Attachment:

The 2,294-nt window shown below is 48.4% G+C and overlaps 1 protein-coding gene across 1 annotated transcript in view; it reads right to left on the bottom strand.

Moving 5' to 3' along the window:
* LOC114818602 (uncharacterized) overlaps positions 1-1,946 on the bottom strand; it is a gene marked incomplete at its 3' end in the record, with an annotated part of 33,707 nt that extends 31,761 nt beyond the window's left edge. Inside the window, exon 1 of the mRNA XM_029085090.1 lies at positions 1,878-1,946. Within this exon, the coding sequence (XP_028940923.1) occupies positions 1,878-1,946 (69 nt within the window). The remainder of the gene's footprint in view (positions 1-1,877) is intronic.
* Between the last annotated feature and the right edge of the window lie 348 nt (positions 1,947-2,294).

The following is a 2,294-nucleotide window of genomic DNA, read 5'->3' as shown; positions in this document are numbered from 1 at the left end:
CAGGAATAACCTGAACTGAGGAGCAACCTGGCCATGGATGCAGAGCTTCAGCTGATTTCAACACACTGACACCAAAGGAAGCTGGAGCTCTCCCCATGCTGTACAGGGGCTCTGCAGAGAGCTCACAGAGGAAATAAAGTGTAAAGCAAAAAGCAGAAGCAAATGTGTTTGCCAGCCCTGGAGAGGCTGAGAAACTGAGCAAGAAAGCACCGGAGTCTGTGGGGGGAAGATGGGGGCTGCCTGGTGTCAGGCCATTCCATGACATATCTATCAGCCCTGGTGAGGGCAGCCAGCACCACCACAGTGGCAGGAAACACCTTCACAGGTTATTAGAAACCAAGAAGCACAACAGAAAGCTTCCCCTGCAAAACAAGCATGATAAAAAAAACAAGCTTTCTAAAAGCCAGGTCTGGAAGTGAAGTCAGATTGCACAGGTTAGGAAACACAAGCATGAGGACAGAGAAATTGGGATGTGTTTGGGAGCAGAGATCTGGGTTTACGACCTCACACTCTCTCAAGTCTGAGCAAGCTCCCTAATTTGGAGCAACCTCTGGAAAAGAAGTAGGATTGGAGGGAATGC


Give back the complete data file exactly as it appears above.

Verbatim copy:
The 2,294-nt window shown below is 48.4% G+C and overlaps 1 protein-coding gene across 1 annotated transcript in view; it reads right to left on the bottom strand.

Moving 5' to 3' along the window:
* LOC114818602 (uncharacterized) overlaps positions 1-1,946 on the bottom strand; it is a gene marked incomplete at its 3' end in the record, with an annotated part of 33,707 nt that extends 31,761 nt beyond the window's left edge. Inside the window, exon 1 of the mRNA XM_029085090.1 lies at positions 1,878-1,946. Within this exon, the coding sequence (XP_028940923.1) occupies positions 1,878-1,946 (69 nt within the window). The remainder of the gene's footprint in view (positions 1-1,877) is intronic.
* Between the last annotated feature and the right edge of the window lie 348 nt (positions 1,947-2,294).

The following is a 2,294-nucleotide window of genomic DNA, read 5'->3' as shown; positions in this document are numbered from 1 at the left end:
CAGGAATAACCTGAACTGAGGAGCAACCTGGCCATGGATGCAGAGCTTCAGCTGATTTCAACACACTGACACCAAAGGAAGCTGGAGCTCTCCCCATGCTGTACAGGGGCTCTGCAGAGAGCTCACAGAGGAAATAAAGTGTAAAGCAAAAAGCAGAAGCAAATGTGTTTGCCAGCCCTGGAGAGGCTGAGAAACTGAGCAAGAAAGCACCGGAGTCTGTGGGGGGAAGATGGGGGCTGCCTGGTGTCAGGCCATTCCATGACATATCTATCAGCCCTGGTGAGGGCAGCCAGCACCACCACAGTGGCAGGAAACACCTTCACAGGTTATTAGAAACCAAGAAGCACAACAGAAAGCTTCCCCTGCAAAACAAGCATGATAAAAAAAACAAGCTTTCTAAAAGCCAGGTCTGGAAGTGAAGTCAGATTGCACAGGTTAGGAAACACAAGCATGAGGACAGAGAAATTGGGATGTGTTTGGGAGCAGAGATCTGGGTTTACGACCTCACACTCTCTCAAGTCTGAGCAAGCTCCCTAATTTGGAGCAACCTCTGGAAAAGAAGTAGGATTGGAGGGAATGC